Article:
The plaintiff in Bossom brought an action in federal court, based on diversity, asking the court to declare invalid a stipulation which was incorporated into the divorce decree. The Second Circuit, while inclined to think the Bossom action fell within the matrimonial exception itself, at the very least felt it was a strong case for abstention because, even if the action was "on the verge" of the exception, there was no obstacle to a full and fair determination in state court. Bossom, supra, 551 F.2d at 475-76.
Lastly, defendants urge the court to abstain in accordance with the principles of Younger v. Harris, 401 U.S. 37, 46, 91 S.Ct. 746, 751, 27 L.Ed.2d 669 (1971), and its progeny. See Moore v. Sims, 442 U.S. 415, 435, 99 S.Ct. 2371, 2383, 60 L.Ed.2d 994 (1979) (applying Younger in state child-custody proceeding). Specifically, defendants assert Younger abstention is warranted to avoid interference by this court with an ongoing family law action in state court. The instant case is distinct from those cited by defendants for several reasons.
Defendants cite cases warranting abstention where plaintiffs sought to enjoin an ongoing state action. Id. 442 U.S. at 418, 99 S.Ct. at 2374; Younger, supra, 401 U.S. at 39, 91 S.Ct. at 748; Pennzoil Oil Co. v. Texaco, Inc., 481 U.S. 1, 4, 107 S.Ct. 1519, 1522, 95 L.Ed.2d 1 (1987). However, plaintiffs have not asked this court to enjoin an ongoing state procedure or issue declaratory relief on a pending Connecticut court matter. Cf. Malachowski v. City of Keene, 787 F.2d 704, 709 (1st Cir.), cert. denied, 479 U.S. 828, 107 S.Ct. 107, 93 L.Ed.2d 56 (1986).
The First Circuit in Malachowski considered pro se plaintiffs' § 1983 claim in a child custody matter, applying Younger in abstaining from hearing plaintiffs' requests for injunctive and declaratory relief. However, the Malachowski court gave consideration to plaintiffs' damage claims before rejecting them for other reasons. Malachowski, 787 F.2d at 709.
The ongoing case before the Connecticut court is one which apparently involves the custody of the minor child. Plaintiffs' 1983 claim arises from the acts of the Salem, New Hampshire, police department and other events. Issues arising from these acts are distinct from those before the Connecticut court. The matter of whether plaintiffs were deprived of their constitutional rights by events occurring in New Hampshire is not before the Connecticut court, which will hear the divorce and custody matters. Abstention is not warranted in the present case, under the Younger abstention doctrine, because this court's decision will "not enjoin or interfere with any state proceeding [which is] pending." Rivera-Puig v. Garcia-Rosario, 983 F.2d 311, 319 (1st Cir. 1992). "The present situation is not the type contemplated by the Younger abstention doctrine." Id. at 320.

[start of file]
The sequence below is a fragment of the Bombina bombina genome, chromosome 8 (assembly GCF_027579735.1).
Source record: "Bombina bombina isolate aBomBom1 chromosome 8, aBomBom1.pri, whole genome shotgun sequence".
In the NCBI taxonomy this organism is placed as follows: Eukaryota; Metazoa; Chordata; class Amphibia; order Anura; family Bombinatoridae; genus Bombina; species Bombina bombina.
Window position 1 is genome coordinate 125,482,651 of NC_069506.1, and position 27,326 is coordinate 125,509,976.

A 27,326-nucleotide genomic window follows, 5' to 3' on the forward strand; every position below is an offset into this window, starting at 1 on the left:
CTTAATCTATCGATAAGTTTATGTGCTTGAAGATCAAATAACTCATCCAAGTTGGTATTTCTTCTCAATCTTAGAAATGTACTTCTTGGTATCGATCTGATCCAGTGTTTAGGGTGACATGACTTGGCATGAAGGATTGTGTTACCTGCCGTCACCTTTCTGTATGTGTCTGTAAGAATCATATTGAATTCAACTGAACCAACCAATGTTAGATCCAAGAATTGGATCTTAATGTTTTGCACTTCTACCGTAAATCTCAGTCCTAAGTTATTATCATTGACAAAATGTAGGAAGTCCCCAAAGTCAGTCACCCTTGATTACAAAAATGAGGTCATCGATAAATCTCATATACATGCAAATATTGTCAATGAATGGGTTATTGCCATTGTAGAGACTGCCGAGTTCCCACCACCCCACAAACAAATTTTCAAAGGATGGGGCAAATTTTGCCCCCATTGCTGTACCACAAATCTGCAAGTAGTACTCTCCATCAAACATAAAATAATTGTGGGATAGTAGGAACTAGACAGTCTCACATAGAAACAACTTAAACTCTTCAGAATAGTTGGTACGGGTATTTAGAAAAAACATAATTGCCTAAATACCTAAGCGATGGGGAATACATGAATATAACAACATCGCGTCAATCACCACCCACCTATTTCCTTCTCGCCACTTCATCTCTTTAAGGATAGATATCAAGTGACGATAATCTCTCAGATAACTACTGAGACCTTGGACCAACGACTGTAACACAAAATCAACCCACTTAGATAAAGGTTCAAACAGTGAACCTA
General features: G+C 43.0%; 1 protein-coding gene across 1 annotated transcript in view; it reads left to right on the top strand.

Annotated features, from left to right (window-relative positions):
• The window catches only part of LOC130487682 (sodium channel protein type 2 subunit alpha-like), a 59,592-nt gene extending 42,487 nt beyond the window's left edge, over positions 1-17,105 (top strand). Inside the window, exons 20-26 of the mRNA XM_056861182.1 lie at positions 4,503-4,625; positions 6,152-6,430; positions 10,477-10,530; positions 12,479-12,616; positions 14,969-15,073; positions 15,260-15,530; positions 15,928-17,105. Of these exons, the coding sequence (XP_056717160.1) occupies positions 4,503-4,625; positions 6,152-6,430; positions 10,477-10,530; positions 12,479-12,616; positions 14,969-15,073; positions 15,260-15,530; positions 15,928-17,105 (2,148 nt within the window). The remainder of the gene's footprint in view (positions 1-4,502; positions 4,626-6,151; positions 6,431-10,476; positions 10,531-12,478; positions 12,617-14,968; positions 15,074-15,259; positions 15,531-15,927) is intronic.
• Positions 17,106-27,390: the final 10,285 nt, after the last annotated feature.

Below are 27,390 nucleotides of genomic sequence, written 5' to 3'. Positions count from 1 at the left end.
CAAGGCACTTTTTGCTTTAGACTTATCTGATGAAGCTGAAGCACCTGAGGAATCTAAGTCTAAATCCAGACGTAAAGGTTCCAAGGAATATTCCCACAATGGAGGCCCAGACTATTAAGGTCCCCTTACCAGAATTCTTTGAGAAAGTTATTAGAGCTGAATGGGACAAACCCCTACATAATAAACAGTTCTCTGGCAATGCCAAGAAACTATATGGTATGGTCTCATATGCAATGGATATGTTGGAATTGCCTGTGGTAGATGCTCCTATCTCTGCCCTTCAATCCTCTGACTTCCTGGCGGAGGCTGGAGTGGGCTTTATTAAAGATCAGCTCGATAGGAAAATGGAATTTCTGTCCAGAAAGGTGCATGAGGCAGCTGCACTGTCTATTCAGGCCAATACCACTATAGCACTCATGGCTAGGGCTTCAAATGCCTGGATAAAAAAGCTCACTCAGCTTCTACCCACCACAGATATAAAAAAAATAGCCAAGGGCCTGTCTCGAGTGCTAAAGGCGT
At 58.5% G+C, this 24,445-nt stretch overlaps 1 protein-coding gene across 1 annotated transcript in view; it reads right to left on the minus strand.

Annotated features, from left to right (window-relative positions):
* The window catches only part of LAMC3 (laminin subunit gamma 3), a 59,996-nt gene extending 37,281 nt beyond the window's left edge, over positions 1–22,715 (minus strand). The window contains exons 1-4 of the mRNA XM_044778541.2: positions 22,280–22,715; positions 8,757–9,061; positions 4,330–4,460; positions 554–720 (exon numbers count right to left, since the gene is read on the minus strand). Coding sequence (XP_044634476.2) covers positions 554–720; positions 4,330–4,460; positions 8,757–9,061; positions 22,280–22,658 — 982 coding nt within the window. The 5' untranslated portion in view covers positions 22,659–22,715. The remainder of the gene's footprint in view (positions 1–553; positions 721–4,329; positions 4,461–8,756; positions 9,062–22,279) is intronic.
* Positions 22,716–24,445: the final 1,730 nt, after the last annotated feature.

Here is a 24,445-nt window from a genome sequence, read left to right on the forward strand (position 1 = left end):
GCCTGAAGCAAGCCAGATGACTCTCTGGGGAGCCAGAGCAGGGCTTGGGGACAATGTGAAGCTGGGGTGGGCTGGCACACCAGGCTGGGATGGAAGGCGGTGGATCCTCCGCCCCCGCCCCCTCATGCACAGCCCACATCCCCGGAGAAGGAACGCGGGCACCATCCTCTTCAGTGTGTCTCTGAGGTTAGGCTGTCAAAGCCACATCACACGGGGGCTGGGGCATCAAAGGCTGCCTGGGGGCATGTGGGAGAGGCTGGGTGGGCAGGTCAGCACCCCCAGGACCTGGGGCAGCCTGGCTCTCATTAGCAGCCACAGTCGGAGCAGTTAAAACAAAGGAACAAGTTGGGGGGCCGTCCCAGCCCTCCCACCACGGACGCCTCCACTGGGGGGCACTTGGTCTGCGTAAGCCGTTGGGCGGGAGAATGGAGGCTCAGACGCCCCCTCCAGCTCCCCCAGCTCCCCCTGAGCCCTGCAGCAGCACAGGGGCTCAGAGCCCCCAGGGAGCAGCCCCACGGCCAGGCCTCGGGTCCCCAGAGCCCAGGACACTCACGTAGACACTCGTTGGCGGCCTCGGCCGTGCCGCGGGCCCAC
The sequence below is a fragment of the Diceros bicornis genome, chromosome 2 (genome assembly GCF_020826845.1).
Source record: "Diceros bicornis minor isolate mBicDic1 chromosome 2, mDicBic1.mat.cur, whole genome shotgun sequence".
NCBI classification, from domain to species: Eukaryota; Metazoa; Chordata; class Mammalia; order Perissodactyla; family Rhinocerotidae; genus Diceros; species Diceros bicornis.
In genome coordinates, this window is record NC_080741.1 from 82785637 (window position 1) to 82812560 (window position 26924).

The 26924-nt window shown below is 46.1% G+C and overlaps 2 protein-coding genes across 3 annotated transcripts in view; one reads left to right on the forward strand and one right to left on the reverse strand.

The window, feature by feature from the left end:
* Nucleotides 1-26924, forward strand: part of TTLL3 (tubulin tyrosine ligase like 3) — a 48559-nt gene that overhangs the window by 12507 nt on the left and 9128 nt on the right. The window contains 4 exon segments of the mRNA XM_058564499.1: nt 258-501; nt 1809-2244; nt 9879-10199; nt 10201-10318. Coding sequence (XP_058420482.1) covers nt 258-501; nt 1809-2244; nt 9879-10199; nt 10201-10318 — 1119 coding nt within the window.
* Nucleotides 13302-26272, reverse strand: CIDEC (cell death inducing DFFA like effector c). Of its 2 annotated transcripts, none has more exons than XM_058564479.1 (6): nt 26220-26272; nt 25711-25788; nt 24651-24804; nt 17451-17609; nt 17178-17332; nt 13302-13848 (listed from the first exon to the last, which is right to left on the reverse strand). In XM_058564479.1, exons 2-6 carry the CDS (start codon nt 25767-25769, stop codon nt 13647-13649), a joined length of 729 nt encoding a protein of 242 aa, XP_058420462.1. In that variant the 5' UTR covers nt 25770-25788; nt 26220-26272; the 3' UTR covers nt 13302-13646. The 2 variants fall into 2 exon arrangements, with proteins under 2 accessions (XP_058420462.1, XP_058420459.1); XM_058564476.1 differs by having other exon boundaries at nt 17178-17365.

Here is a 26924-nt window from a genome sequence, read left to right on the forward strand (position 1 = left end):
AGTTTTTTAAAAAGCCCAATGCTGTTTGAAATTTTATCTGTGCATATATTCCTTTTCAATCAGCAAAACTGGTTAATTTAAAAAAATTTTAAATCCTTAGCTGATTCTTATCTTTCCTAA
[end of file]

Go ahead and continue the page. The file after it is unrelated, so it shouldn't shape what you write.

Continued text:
The ongoing jurisdiction of Connecticut courts in matters related to child custody does not counsel against this court's exercise of jurisdiction over plaintiffs' section 1983 claim for damages. Accordingly, abstention is not warranted in the instant case.
III. Failure to State a Claim
Having found subject matter jurisdiction, and concluding that abstention is not warranted, the court turns to defendants' assertion that plaintiffs' section 1983 complaint fails to state a claim on which relief may be granted. Rule 12(b)(6), Fed.R.Civ.P. A plaintiff must allege two elements to establish a claim for relief under section 1983: first, "that they were denied some right `secured by the constitution and laws' of the United States," and, second, "that [defendants] deprived them of this right while acting under color of state law.'" Rodriguez-Garcia v. Davila, 904 F.2d 90, 94 (1st Cir. 1990) (quoting Flagg Bros., Inc. v. Brooks, 436 U.S. 149, 155, 98 S.Ct. 1729, 1732, 56 L.Ed.2d 185 (1978)); Kamasinski v. Rubin, 764 F. Supp. 741, 742 (D.Conn. 1991) (citing Adickes v. S.H. Kress Co., 398 U.S. 144, 150, 90 S.Ct. 1598, 1604, 26 L.Ed.2d 142 (1970)), aff'd, 962 F.2d 3 (2d Cir. 1992).
The standard for granting a motion to dismiss for failure to state a claim is well established. The court must "accept all well-pled factual averments as true, and draw all reasonable inferences" in favor of the nonmoving party. Dartmouth Review v. Dartmouth College, 889 F.2d 13, 16 (1st Cir. 1989) (citing McDonald v. Santa Fe Trail Transp. Co., 427 U.S. 273, 276, 96 S.Ct. 2574, 2577, 49 L.Ed.2d 493 (1976)). However, the court need not rely on "bald assertions, unsupportable conclusions, and `opprobrious epithets.'" Id. (quoting Chongris v. Board of Appeals, 811 F.2d 36, 37 (1st Cir. 1987) (quoting Snowden v. Hughes, 321 U.S. 1, 10, 64 S.Ct. 397, 402, 88 L.Ed. 497 (1944)), cert. denied, 483 U.S. 1021, 107 S.Ct. 3266, 97 L.Ed.2d 765 (1987)). "A complaint should not dismissed be unless it appears beyond doubt that the plaintiff can prove no set of facts which would entitle him to relief." Kamasinski, supra, 764 F. Supp. at 742 (citing Conley v. Gibson, 355 U.S. 41, 45-46, 78 S.Ct. 99, 10102, 2 L.Ed.2d 80 (1957)); Dartmouth Review, supra, 889 F.2d at 16.